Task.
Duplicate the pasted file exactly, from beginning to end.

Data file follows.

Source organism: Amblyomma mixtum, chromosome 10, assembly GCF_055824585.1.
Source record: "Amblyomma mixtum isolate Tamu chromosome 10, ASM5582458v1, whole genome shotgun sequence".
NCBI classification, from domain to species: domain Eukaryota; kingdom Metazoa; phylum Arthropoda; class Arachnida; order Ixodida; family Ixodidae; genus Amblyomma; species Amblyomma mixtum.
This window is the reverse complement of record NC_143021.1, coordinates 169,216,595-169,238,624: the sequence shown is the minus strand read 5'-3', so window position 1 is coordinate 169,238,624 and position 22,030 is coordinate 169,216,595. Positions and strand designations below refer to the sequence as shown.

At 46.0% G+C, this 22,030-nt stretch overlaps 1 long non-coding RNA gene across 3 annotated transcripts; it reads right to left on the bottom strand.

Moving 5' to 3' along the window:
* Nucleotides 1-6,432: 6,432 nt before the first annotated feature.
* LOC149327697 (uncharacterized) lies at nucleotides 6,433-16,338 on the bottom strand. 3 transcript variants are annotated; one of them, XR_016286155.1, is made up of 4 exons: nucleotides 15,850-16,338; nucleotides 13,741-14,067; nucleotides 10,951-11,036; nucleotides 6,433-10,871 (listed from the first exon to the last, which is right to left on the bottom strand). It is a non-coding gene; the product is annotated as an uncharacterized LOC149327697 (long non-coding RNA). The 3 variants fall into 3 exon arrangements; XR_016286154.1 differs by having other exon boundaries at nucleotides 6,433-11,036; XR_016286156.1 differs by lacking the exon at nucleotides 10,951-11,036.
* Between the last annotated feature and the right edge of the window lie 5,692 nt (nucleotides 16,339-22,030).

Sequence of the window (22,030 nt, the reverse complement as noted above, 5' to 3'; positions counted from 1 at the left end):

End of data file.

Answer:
Source organism: Amblyomma mixtum, chromosome 10, assembly GCF_055824585.1.
Source record: "Amblyomma mixtum isolate Tamu chromosome 10, ASM5582458v1, whole genome shotgun sequence".
NCBI classification, from domain to species: domain Eukaryota; kingdom Metazoa; phylum Arthropoda; class Arachnida; order Ixodida; family Ixodidae; genus Amblyomma; species Amblyomma mixtum.
This window is the reverse complement of record NC_143021.1, coordinates 169,216,595-169,238,624: the sequence shown is the minus strand read 5'-3', so window position 1 is coordinate 169,238,624 and position 22,030 is coordinate 169,216,595. Positions and strand designations below refer to the sequence as shown.

At 46.0% G+C, this 22,030-nt stretch overlaps 1 long non-coding RNA gene across 3 annotated transcripts; it reads right to left on the bottom strand.

Moving 5' to 3' along the window:
* Nucleotides 1-6,432: 6,432 nt before the first annotated feature.
* LOC149327697 (uncharacterized) lies at nucleotides 6,433-16,338 on the bottom strand. 3 transcript variants are annotated; one of them, XR_016286155.1, is made up of 4 exons: nucleotides 15,850-16,338; nucleotides 13,741-14,067; nucleotides 10,951-11,036; nucleotides 6,433-10,871 (listed from the first exon to the last, which is right to left on the bottom strand). It is a non-coding gene; the product is annotated as an uncharacterized LOC149327697 (long non-coding RNA). The 3 variants fall into 3 exon arrangements; XR_016286154.1 differs by having other exon boundaries at nucleotides 6,433-11,036; XR_016286156.1 differs by lacking the exon at nucleotides 10,951-11,036.
* Between the last annotated feature and the right edge of the window lie 5,692 nt (nucleotides 16,339-22,030).

Sequence of the window (22,030 nt, the reverse complement as noted above, 5' to 3'; positions counted from 1 at the left end):